Focal Passages: Leviticus 5:1, 4-5, 14-16; 6:1-7
I have learned as a pastor over the years that many Christians have a poor understanding of both God’s holiness and God’s forgiveness as it relates to committing sin. Some believers superimpose their earthly fathers or authority figures over the biblical picture that God provides of Himself. For example, if an individual had a father who spoiled him and never disciplined the child, he may assume that sin does not offend God and no serious consequences are to be expected. On the other hand, if a person had a ruthless unforgiving father, he or she might constantly live in an unhealthy fear of God when sin occurs. Both the former and latter are not accurate. Only through examining the Bible can we find the correct balance between God’s holiness and His forgiveness. In Leviticus 5-6, God points out to Israel that when a person sins it offends His holiness. Consequently, the person incurs guilt and must confess the sin and pay restitution in order to be forgiven. I think when you read both chapters one cannot assume God takes any sin lightly. In fact, the sins identified in chapter 4-5 were in the context of sins committed unintentionally. Therefore, any Christian who makes light of sin does not properly understand God’s holiness and the consequences that may occur from disobeying God’s word.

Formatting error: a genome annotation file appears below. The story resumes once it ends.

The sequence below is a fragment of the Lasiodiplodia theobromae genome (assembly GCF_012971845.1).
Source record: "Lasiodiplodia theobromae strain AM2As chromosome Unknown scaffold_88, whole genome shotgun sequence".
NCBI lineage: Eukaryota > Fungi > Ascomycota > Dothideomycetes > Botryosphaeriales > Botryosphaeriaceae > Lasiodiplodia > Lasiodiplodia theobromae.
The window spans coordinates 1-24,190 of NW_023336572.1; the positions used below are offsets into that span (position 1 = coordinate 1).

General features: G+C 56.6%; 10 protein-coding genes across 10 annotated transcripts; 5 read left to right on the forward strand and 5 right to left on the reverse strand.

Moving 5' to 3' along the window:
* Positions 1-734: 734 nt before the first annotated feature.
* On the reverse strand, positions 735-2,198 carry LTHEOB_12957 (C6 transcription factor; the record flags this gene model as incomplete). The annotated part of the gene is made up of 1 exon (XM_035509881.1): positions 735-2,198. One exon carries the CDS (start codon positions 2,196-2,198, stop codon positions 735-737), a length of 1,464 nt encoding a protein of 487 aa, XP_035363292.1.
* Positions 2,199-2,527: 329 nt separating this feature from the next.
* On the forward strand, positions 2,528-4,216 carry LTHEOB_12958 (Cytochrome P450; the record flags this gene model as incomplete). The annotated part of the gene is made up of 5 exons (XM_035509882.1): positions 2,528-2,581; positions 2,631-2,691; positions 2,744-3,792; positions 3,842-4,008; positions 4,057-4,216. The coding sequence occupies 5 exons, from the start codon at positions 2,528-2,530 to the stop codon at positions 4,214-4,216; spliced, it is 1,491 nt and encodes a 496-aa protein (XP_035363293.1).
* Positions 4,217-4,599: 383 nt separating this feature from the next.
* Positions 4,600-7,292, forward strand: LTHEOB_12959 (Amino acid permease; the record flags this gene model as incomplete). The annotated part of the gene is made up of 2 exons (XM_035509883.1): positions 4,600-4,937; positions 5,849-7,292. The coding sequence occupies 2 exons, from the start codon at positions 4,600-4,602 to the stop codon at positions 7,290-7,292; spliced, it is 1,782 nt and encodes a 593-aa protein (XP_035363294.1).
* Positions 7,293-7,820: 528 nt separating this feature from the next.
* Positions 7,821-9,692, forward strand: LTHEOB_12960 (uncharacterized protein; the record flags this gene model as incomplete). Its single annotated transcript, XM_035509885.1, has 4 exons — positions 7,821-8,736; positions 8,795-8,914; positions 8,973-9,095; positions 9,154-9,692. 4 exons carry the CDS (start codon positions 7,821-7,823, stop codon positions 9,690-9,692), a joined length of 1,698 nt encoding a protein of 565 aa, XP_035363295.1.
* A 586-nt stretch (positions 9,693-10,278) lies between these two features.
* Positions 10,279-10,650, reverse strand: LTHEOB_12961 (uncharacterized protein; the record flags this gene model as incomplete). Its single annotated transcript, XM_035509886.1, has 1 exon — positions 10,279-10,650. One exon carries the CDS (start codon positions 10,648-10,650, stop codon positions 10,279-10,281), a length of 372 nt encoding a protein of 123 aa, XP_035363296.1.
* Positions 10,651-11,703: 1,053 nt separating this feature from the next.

However, does that mean as Christians we walk in an unhealthy, paranoid fear before God? Certainly not. We recognize that the Old Testament sacrificial system was a foreshadowing of Christ’s perfect and final sacrifice. Christ paid our restitution for our sin and became our sacrifice once and for all. In other words, Christ bore the penalty of God’s wrath for anyone willing to repent and trust in Him. Thus, as Christians we do not fear God like He is an unreasonable tyrant, but instead we humble ourselves, give Him the reverence He deserves, and rest and enjoy His great mercy. When sin does occur there must be a genuine confession and a heart attitude that seeks not to repeat the sin. Otherwise, there is no real repentance.